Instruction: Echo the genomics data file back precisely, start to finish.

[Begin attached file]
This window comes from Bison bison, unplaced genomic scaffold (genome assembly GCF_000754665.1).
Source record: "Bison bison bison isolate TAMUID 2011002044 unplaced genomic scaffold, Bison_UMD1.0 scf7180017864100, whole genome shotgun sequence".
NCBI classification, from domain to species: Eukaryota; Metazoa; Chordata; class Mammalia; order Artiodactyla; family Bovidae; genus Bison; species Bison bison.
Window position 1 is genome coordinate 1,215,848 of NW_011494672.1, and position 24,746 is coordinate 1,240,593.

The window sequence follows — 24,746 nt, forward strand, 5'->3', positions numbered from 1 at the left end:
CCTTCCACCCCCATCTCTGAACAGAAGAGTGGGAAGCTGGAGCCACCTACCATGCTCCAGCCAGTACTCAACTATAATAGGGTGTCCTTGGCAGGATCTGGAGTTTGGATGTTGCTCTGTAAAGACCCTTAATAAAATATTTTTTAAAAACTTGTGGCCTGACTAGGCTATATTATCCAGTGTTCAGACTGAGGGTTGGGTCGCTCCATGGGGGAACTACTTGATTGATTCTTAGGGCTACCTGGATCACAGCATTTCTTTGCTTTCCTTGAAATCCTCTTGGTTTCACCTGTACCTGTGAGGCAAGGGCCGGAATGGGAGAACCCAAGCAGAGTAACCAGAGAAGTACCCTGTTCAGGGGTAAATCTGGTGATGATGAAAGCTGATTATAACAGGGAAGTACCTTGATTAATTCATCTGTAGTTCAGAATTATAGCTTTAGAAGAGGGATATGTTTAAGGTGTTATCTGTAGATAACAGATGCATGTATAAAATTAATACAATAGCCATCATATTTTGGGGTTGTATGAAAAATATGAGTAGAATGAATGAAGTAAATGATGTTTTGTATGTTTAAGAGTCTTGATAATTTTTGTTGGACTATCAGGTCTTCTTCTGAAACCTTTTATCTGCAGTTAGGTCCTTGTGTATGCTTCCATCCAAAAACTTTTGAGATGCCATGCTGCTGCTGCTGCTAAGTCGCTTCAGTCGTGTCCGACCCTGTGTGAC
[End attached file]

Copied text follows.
This window comes from Bison bison, unplaced genomic scaffold (genome assembly GCF_000754665.1).
Source record: "Bison bison bison isolate TAMUID 2011002044 unplaced genomic scaffold, Bison_UMD1.0 scf7180017864100, whole genome shotgun sequence".
NCBI classification, from domain to species: Eukaryota; Metazoa; Chordata; class Mammalia; order Artiodactyla; family Bovidae; genus Bison; species Bison bison.
Window position 1 is genome coordinate 1,215,848 of NW_011494672.1, and position 24,746 is coordinate 1,240,593.

The window sequence follows — 24,746 nt, forward strand, 5'->3', positions numbered from 1 at the left end:
CCTTCCACCCCCATCTCTGAACAGAAGAGTGGGAAGCTGGAGCCACCTACCATGCTCCAGCCAGTACTCAACTATAATAGGGTGTCCTTGGCAGGATCTGGAGTTTGGATGTTGCTCTGTAAAGACCCTTAATAAAATATTTTTTAAAAACTTGTGGCCTGACTAGGCTATATTATCCAGTGTTCAGACTGAGGGTTGGGTCGCTCCATGGGGGAACTACTTGATTGATTCTTAGGGCTACCTGGATCACAGCATTTCTTTGCTTTCCTTGAAATCCTCTTGGTTTCACCTGTACCTGTGAGGCAAGGGCCGGAATGGGAGAACCCAAGCAGAGTAACCAGAGAAGTACCCTGTTCAGGGGTAAATCTGGTGATGATGAAAGCTGATTATAACAGGGAAGTACCTTGATTAATTCATCTGTAGTTCAGAATTATAGCTTTAGAAGAGGGATATGTTTAAGGTGTTATCTGTAGATAACAGATGCATGTATAAAATTAATACAATAGCCATCATATTTTGGGGTTGTATGAAAAATATGAGTAGAATGAATGAAGTAAATGATGTTTTGTATGTTTAAGAGTCTTGATAATTTTTGTTGGACTATCAGGTCTTCTTCTGAAACCTTTTATCTGCAGTTAGGTCCTTGTGTATGCTTCCATCCAAAAACTTTTGAGATGCCATGCTGCTGCTGCTGCTAAGTCGCTTCAGTCGTGTCCGACCCTGTGTGAC